The School Newspaper of Rouse High School

Raider Rumbler

The School Newspaper of Rouse High School

Raider Rumbler

The School Newspaper of Rouse High School

Raider Rumbler

The College Recruitment Process

High school athletes take the next step in their collegiate sports
Junior Maria Reyes Avina commits to UTSA for soccer.

Attending college camps. Inviting coaches to watch at games. Visiting top choice schools. The college recruiting process is an exhilarating but stressful time for athletes trying to attend the college of their dreams, playing for teams they have looked up to for years.

According to the NCSA sports organization, coaches start reaching out to recruits the summer after the athlete’s sophomore year. Aspiring college commits then invite coaches to watch them play throughout the summer and year and they attend college camps to show their interest in the campus. Junior Maria Reyes Avina is committed to The University of Texas at San Antonio for soccer.

“I found out I was receiving an offer from UTSA when I went on a visit with my mom,” Reyes Avina said. “This was all kinda new to me, so I didn’t know what to expect. When Coach Pittman told me the news, I couldn’t contain my excitement. When we finished the visit, my mom and I celebrated with some ice cream.”

Committed with a full scholarship to Arizona State University for the Sun Devils Volleyball team, senior Jadyn Wilgus plans to attend in spring of 2024 as she plans to graduate early in Dec. of 2023.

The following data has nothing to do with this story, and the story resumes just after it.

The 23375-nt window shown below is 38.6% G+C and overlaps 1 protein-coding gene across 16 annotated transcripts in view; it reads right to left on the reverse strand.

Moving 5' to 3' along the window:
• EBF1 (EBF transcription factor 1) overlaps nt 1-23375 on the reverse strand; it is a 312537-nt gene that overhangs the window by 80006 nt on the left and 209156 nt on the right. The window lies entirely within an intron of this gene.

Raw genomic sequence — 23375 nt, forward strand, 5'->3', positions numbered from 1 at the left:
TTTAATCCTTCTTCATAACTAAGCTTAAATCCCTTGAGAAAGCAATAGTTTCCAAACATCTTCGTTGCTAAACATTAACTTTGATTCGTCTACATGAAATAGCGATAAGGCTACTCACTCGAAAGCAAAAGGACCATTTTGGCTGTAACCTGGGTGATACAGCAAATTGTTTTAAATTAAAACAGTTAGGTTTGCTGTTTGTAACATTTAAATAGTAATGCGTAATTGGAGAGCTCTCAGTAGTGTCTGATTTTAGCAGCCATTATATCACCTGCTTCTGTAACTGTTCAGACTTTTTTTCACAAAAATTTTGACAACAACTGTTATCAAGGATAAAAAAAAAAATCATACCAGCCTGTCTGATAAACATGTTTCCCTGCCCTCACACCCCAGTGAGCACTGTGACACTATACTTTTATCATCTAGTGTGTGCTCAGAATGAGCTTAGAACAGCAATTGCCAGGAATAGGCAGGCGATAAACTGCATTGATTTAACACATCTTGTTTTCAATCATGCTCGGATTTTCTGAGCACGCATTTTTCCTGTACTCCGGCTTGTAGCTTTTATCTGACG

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“The recruiting process for me was a learning lesson the summer of 2022,” Wilgus said. “I had [gone] to many camps including Pitt, Arizona, NC state, and LSU. I had also taken a visit to the University of Oklahoma during the month of August but my visit at Arizona State University is when I knew I belonged there.” 

Arizona State University has made 18 NCAA Tournament appearances and took eighth place in the Pac-12. Wilgus found out about her offer when she was on the way to the airport with mom.

“I chose ASU because I fell in love with the school most importantly, the culture, the team and the coaches,” Wilgus said. “When I was in my recruiting process, a major factor that played apart in where I wanted to go was the location and culture of the school.”

Approximately 7% of American high school athletes go on to play college sports, according to NSCA sports. In order to gain more attention from collegiate coaches, student athletes may create social media accounts to showcase their highlight reels.

Aspiring college softball athlete sophomore Eeva Chick.

“When coaches are across the country and they want to see my skills and what I can do but they can’t fly across the country then they have access to [social media] which can show them my skills,” aspiring college softball athlete sophomore Eeva Chick said. “It takes up way more time than you would think time that could be spent going to football games or volleyball games or school events. My time is spent sending emails to colleges or updating social media.”

Being committed to a college for a sport allows for students to plan ahead and continue their passion for their sport at a higher-level. 

“I am looking forward to [making] new friends that I’ll have for the rest of my life,” junior UTSA soccer commit Kacey Grahmann said. “And being able to experience what it’s like being an athlete in college.”

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